When people think of that special time of year to plant a vegetable garden or fill the flowerbeds with color, the season of spring is usually what comes to mind. However, fall has its very own aspects that make it an ideal time to do exactly what gardeners love to do during the spring. A person does not have to endure a winter season of bare branches, brown turf, and flowerbeds of stubble.
As temperatures cool after the excessive heat of late summer, gardeners and plants alike begin to breathe a sigh of relief. As the soil warms it’s best to encourage roots deeper into the soil so as to be protected if the ground freezes. This allows plants that survive the winter to get a head start on growth when the ground begins to warm in the spring.
The big question about a fall garden is what to plant. Winter turfgrass varieties are a great choice. Fall is also the time to put bulbs in the ground so they can establish and bloom next spring. Perennials, shrubs and trees can all be planted in the fall.
There are also certain advantages to planting during fall. Usually there are more good weather days for working outside. Spring weather can be a bit unpredictable with showers and storms interrupting productive days of grubbing around in the earth. Also, because it typically is not a prime season for nurseries, many have great sales going on so the fall gardener can usually get more bang for their buck. One more advantage of gardening in autumn is that, in most cases, destructive insects and certain plant diseases are less active. Unlike spring and summer gardens, fall gardens don’t need fertilizer so this is a pocketbook and time investment bonus.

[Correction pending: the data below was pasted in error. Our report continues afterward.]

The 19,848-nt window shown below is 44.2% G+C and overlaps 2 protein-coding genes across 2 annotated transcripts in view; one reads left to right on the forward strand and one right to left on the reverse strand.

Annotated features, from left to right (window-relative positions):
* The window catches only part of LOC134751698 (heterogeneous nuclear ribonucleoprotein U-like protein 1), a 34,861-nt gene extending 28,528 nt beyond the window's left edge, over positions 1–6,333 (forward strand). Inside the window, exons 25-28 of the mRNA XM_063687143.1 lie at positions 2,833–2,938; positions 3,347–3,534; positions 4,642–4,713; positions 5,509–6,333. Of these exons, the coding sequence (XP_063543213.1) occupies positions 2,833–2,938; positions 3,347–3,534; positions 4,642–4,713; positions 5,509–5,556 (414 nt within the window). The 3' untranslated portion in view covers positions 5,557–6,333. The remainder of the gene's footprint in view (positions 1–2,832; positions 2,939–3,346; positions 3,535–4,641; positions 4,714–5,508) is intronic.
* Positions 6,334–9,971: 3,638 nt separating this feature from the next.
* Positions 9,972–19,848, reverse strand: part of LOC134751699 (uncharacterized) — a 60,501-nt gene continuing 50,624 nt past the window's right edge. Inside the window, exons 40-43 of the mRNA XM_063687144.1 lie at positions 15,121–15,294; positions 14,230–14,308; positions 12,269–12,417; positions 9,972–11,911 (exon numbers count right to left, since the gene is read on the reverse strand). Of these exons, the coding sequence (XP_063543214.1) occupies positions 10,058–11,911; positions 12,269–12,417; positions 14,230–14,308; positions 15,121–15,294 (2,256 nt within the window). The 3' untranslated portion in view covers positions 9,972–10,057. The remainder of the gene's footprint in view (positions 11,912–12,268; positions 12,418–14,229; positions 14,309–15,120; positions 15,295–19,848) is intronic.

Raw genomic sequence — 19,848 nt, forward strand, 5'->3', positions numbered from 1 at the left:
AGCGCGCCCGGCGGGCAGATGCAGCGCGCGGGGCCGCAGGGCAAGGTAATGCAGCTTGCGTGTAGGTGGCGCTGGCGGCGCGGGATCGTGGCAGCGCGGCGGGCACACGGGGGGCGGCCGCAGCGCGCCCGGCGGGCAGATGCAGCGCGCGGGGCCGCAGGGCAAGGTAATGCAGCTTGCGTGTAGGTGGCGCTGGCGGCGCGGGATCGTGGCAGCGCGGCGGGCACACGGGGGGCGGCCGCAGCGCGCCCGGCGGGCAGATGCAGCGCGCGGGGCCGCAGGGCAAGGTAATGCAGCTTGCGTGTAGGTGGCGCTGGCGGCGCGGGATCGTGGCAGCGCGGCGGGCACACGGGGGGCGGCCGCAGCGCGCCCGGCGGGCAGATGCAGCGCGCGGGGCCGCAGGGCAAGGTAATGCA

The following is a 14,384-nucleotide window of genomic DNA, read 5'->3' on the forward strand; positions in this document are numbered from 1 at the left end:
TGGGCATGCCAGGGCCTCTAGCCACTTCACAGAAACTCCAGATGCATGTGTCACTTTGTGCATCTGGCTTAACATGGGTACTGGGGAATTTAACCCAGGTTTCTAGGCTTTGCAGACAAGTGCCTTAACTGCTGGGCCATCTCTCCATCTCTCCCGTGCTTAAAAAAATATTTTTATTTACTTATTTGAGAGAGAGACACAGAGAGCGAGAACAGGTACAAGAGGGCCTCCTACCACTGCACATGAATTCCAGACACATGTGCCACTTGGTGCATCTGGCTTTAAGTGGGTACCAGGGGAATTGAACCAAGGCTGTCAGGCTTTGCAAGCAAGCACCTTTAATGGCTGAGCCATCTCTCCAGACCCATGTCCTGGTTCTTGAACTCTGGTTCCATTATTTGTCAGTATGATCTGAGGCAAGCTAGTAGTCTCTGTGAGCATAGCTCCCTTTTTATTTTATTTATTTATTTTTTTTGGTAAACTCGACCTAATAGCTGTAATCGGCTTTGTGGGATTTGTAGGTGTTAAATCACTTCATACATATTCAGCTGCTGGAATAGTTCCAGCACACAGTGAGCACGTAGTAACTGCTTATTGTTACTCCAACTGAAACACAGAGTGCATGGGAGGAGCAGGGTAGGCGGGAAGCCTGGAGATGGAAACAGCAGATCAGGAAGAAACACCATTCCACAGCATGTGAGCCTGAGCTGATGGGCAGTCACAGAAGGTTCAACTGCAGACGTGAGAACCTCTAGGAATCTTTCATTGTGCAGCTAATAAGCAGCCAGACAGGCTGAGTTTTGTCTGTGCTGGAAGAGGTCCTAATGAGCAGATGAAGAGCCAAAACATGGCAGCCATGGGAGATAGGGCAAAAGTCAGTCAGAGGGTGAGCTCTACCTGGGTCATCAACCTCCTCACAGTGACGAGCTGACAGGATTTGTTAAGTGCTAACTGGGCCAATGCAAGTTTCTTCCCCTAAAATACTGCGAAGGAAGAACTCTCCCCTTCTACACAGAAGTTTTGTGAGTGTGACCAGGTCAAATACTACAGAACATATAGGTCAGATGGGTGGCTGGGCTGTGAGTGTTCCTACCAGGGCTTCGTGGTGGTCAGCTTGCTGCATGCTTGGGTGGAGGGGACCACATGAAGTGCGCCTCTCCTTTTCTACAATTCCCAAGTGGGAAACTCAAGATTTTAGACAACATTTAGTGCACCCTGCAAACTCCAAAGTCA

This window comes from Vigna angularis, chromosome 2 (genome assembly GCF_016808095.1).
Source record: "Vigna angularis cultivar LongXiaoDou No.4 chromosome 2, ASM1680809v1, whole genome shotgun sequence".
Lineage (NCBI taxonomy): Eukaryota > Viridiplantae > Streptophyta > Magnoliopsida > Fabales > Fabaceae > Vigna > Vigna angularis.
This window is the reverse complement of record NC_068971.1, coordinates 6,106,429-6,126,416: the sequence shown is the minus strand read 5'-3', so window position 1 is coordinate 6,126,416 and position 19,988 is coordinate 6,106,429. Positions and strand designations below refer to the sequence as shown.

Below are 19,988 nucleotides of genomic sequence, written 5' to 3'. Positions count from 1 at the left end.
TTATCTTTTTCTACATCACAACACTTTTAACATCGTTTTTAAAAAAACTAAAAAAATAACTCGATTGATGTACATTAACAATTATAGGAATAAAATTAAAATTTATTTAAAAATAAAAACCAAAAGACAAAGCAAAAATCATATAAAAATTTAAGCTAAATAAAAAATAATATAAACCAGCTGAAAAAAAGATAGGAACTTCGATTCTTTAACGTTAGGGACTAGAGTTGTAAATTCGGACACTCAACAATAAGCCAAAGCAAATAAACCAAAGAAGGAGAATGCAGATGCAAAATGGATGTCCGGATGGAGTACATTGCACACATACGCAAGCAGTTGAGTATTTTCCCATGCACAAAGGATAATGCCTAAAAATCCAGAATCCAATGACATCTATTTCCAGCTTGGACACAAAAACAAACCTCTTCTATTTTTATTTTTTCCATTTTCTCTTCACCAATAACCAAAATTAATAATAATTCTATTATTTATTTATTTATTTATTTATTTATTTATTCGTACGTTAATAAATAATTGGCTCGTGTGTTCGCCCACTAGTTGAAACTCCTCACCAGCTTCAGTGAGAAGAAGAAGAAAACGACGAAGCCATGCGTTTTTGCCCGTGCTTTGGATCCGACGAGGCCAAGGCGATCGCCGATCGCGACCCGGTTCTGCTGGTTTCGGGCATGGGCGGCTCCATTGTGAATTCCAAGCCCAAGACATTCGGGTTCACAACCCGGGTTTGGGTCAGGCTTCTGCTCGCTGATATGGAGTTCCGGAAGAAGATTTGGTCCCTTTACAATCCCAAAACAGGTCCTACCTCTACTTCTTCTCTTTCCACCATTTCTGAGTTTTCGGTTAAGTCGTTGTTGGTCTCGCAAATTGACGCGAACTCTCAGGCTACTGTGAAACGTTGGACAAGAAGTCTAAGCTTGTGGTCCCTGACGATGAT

The time window for planting a fall garden is short. Garden crops should be sown early in August. Work in the flower beds should begin in early September and be completed by mid to late October. As you create your garden plan and put together a shopping list, these are some of the best choices for fall that I would consider:
Bulbs for spring blooms: daffodil, grape hyacinth, allium, English bluebell, violets, snowdrop.
Vegetables: Brussels sprouts, cabbage, broccoli, carrots, kohlrabi, kale, radishes, lettuce varieties, Swiss chard and spinach, cilantro, cucumber, peas, scallions, squash, garlic.
Fall color: pansy, hosta, peony, iris, aster, day lily, toad lily, Russian sage, sedum, crocus, anise hyssop
Lawn, trees and shrubs: winter turfgrass varieties such as winter rye, fescue or bluegrass; trees to plant to produce colorful fall foliage are red maple, blooming wisteria, sugar maple, gingko, red tip dogwood; shrubs that really brighten things up in the fall are smokebush, witch hazel, pomegranate, blueberries.
If you want to extend the life of vegetable crops, try container gardening on a protected patio or erect cold frames over crop beds on the ground. I find I enjoy my vegetables even more when I harvest after the first frost. I feel such a smug sense of accomplishment and satisfaction, as if I had just cheated Mother Nature.